According to Lolia Eamkore, the director of the Nigerian Communications Commission, there is need for “light regulation” to ensure balance and fair play to ensure the “market is not left at the mercy of the big players”.
“We can’t leave it all to the market, we need regulation, but we always advocate light regulation. It is important to note that the role of the regulator is to ensure balance and fair play, and we have to ensure that the big ones do not take over the market. We need fair, consistent, stable and predictable sets of regulations,” she said.
Lilia says that subtle, guiding regulation will unleash untapped demand in the market, an idea that has gained backing from the vice president for International External Affairs Karim Antonio, who maintained that it creates stability and certainty.
“Regulatory certainty, long term certainty is essential when you plan investments,” Antonio said.
Gateway Communications CEO Van Den Burgh called for a more stable approach to regulation that does not scare away investors or leave the market non-profitable.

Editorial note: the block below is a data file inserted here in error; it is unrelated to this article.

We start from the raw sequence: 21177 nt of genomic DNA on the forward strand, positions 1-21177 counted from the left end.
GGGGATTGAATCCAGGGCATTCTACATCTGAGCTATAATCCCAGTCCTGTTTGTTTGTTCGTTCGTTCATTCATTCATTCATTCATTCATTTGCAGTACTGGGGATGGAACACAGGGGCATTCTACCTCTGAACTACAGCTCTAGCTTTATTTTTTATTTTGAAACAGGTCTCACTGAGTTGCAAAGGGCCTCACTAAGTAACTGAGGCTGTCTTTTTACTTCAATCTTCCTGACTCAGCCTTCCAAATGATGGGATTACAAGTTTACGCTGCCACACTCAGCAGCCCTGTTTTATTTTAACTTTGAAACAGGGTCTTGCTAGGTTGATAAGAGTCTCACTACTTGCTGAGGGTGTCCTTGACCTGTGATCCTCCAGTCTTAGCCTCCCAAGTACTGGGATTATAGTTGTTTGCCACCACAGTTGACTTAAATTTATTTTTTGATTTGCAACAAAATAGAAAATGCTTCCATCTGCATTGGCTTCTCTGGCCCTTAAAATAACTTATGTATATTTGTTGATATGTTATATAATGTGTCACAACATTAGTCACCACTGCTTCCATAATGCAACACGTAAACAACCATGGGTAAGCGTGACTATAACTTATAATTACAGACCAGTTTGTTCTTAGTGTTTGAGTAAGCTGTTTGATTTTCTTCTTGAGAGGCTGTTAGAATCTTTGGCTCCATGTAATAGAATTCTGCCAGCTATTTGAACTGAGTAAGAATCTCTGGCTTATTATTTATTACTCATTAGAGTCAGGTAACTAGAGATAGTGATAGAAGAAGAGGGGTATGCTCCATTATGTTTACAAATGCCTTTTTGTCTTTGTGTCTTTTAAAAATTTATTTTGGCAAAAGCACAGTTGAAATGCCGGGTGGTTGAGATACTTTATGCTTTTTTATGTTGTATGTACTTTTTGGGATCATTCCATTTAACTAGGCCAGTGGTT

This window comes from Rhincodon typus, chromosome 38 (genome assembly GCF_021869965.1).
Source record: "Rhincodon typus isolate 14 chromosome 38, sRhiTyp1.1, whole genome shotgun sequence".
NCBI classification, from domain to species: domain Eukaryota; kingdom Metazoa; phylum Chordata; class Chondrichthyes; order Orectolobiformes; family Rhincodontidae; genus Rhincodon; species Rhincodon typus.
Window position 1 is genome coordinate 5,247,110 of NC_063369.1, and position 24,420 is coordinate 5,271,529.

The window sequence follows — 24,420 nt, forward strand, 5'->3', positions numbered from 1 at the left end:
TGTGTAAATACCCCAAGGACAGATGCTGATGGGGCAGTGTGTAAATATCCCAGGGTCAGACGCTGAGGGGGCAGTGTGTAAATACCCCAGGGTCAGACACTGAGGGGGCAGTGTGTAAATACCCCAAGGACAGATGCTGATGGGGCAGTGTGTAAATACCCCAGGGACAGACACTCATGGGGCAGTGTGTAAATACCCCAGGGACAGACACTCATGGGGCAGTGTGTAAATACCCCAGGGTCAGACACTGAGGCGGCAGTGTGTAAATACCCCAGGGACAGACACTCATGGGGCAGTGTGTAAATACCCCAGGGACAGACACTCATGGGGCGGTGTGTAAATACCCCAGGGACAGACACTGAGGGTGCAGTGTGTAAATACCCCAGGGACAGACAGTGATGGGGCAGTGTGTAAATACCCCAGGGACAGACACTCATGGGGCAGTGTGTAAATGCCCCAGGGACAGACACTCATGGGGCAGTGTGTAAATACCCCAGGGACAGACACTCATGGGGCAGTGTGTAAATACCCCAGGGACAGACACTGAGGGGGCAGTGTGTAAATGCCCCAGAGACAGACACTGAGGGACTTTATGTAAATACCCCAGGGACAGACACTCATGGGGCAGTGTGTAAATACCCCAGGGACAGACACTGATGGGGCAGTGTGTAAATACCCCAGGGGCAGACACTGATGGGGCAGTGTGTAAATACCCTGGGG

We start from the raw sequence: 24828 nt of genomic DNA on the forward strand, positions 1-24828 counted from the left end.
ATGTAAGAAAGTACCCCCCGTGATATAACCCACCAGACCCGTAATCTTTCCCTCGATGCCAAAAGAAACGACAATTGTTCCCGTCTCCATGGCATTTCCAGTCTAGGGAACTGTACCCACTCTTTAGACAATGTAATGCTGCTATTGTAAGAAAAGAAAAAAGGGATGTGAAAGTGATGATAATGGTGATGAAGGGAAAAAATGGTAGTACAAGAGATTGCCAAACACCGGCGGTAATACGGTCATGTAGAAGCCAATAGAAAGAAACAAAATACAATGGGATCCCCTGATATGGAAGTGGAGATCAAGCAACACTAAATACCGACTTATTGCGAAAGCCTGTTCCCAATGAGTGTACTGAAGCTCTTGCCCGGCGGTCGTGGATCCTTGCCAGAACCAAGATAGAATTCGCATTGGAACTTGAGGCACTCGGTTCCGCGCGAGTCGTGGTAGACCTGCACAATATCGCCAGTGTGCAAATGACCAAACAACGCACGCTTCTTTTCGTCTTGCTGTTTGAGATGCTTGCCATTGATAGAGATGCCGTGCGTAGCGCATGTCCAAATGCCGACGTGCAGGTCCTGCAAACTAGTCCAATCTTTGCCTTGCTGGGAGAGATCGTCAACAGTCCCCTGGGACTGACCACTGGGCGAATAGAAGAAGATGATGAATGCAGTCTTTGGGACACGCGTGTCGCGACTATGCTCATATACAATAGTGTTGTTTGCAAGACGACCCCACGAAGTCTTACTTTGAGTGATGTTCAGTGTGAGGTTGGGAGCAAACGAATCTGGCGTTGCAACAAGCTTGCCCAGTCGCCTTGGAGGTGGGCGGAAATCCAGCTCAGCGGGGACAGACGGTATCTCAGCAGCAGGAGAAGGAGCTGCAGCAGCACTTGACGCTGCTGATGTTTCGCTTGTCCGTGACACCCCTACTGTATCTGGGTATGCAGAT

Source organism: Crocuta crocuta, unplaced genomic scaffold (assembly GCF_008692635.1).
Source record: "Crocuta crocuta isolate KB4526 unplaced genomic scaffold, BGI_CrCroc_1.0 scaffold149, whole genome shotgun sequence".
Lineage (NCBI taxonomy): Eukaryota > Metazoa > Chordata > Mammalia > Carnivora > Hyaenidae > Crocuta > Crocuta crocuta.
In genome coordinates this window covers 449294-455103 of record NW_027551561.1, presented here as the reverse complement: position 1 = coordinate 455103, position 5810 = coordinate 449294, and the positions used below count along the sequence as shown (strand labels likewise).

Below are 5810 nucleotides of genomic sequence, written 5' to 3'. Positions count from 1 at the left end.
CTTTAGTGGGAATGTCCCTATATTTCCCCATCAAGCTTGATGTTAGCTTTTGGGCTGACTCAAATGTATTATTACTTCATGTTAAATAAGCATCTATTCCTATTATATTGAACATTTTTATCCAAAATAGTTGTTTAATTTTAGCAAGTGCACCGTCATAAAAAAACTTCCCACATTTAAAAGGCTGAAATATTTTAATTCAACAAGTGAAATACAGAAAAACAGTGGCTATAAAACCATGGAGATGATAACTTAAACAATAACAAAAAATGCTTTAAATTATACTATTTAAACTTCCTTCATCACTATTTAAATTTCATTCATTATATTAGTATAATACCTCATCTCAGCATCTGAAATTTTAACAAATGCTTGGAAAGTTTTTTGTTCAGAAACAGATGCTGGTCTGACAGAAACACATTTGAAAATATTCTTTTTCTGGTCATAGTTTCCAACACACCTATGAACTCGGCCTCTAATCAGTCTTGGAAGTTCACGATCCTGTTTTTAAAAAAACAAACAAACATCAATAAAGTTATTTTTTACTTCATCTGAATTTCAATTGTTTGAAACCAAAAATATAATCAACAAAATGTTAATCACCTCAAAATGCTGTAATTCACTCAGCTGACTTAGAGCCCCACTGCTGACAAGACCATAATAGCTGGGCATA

Citing the recent example where the Kenyan government imposed a 10 percent tax on mobile payments, Van Den said regulation must go in hand with increased cash revenues.
“There has to be certainty or regulation and a reasonable return on investment,” he said.
In a number of African markets, telecommunications remains in the control of big corporations, some of which can strongly influence the regulator.
In other markets, however, regulations have left the market unprofitable. In Kenya only Safaricom is profitable as the country’s three other operators experience losses, with low mobile termination rates driving companies into fierce price wars.